ZenDesk also integrates with some project management software, and CRM systems like InfusionSoft or Salesforce, so you can deal with support requests alongside your other customer interactions without losing data. On the customer side, everything is presented as one unified front for service. On the agent side, customer support professionals are given a ticketing dashboard that tracks how requests have been handled, and what, if any, follow up is still required. For managers, the system offers a number of robust analytics to help you break down requests coming in.
Like Get Satisfaction, there is social networking integration so agents can respond to tickets through that channel if appropriate.
ZenDesk is quite a bit cheaper than Get Satisfaction, offering tiered plans that start at $1 and go up to just under $200. As you would expect, each tier comes with different features, $1 gives you the opportunity to do ticketing and basic support, while the most expensive tiers offer all of the integration mentioned above.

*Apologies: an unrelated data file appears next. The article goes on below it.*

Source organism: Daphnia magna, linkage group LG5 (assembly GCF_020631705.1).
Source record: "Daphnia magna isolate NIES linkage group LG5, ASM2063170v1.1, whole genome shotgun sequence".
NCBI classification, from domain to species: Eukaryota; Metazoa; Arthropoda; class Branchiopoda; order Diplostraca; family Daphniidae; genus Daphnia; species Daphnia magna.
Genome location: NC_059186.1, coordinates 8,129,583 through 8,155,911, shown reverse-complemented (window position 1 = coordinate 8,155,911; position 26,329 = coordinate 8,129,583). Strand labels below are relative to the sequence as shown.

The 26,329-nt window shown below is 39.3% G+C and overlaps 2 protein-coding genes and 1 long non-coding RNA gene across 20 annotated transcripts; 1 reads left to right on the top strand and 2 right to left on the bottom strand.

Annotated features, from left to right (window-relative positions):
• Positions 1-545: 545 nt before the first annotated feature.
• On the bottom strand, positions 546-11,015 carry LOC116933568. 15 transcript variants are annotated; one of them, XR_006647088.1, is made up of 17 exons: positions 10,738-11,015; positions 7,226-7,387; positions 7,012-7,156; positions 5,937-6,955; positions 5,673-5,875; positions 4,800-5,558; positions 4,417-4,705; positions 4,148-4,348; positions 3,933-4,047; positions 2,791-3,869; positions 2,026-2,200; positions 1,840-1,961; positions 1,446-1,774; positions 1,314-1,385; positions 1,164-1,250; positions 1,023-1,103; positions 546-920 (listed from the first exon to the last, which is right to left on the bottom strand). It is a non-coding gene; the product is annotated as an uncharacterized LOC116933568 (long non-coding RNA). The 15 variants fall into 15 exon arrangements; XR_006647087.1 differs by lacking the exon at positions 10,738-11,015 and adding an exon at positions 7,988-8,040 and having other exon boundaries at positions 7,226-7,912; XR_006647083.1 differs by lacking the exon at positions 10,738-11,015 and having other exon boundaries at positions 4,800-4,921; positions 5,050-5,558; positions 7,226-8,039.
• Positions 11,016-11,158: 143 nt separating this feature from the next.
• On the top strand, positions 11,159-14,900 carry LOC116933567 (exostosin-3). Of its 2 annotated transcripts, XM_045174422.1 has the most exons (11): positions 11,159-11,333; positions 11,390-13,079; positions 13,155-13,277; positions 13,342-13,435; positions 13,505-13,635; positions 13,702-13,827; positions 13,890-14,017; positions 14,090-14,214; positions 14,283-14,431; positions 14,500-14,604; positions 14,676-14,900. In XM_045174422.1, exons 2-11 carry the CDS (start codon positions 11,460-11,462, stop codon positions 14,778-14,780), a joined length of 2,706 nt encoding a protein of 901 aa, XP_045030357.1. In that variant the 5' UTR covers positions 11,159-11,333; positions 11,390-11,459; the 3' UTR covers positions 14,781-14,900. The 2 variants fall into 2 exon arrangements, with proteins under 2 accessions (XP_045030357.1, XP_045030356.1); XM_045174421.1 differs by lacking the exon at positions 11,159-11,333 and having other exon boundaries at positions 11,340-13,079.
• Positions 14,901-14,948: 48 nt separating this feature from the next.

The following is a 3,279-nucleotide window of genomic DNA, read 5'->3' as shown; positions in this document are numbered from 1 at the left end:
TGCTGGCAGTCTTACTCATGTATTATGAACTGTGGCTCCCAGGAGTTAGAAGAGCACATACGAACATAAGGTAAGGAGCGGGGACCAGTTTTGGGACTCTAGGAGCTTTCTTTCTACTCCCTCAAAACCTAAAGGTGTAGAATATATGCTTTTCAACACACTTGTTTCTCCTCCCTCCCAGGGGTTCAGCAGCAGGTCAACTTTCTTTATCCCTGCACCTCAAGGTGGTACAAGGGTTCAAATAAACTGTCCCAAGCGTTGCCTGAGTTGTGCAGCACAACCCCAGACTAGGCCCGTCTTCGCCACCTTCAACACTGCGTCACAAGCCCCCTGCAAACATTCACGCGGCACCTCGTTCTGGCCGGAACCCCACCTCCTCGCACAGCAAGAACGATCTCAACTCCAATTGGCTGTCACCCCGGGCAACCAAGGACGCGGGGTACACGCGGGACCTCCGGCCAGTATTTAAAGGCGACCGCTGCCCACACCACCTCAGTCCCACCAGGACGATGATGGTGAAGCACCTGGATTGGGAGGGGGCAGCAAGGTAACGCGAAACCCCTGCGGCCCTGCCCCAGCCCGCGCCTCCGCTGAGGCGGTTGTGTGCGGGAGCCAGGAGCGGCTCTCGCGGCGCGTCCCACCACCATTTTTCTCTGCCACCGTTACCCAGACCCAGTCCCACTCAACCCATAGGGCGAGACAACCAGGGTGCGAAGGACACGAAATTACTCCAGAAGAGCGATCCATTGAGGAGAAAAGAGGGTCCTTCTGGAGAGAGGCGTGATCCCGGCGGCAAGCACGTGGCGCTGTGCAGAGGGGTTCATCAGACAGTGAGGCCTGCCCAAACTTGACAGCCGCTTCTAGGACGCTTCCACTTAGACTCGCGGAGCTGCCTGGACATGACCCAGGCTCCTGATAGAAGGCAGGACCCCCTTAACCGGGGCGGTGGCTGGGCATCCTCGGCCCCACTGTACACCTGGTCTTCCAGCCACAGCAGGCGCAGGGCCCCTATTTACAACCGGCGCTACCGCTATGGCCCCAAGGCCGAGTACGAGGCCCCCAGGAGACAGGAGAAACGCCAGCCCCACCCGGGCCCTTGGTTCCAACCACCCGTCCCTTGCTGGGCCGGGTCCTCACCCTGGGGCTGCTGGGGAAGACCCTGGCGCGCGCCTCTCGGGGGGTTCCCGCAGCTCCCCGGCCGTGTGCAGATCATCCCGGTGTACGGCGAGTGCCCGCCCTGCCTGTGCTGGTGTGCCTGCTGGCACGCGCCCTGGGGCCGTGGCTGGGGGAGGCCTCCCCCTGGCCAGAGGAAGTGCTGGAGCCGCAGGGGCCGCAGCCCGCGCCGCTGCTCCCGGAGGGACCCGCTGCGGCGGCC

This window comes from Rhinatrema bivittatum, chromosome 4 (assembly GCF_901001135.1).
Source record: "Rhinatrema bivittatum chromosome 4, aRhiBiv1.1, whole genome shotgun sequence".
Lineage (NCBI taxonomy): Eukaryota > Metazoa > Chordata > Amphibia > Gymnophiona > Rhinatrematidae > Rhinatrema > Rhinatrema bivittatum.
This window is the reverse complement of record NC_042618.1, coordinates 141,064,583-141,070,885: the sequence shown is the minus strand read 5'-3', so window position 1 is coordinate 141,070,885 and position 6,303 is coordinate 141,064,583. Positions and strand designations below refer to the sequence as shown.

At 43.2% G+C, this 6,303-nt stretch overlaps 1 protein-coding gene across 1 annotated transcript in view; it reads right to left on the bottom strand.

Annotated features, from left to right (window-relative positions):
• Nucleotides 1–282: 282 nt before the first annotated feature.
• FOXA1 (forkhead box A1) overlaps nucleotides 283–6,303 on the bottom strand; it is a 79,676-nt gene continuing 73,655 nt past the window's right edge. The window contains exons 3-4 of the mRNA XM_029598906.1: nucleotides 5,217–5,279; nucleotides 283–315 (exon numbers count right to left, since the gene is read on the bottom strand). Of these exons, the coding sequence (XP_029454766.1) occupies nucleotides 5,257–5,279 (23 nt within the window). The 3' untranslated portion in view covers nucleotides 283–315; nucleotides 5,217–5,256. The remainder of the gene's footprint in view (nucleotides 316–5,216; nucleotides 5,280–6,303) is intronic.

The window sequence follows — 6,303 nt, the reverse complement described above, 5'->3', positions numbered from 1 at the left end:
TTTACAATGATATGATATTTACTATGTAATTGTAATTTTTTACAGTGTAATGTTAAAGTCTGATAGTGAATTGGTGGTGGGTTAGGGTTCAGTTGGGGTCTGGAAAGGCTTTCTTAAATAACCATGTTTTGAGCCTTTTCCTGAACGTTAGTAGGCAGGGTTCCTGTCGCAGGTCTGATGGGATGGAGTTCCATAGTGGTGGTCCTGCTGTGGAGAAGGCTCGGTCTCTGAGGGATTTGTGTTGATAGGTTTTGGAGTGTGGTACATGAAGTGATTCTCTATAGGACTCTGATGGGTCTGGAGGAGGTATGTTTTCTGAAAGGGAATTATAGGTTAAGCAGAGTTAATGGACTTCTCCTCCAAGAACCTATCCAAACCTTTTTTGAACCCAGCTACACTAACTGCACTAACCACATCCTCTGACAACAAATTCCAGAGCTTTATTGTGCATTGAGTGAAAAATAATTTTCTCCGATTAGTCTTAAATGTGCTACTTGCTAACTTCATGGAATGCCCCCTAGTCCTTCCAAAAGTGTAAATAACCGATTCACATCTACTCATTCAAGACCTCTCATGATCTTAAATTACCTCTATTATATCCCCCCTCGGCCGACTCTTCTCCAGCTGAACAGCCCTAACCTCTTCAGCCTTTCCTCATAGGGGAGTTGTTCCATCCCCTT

Desk (a Salesforce company), offers all of their project management/CRM know-how in a handy help desk solution. Desk offers ticketing, and all of the basic functions of a help desk along with some of the best features from the project management software, like universal inbox, mobile apps and integration with social networks.
Desk also allows users to sign into their own CRM profiles (what the agent would normally see), so that they can follow their own requests and make any changes. Like ZenDesk, there are also knowledge base options for self-service, and a universal agent dashboard to track requests no matter how they come in.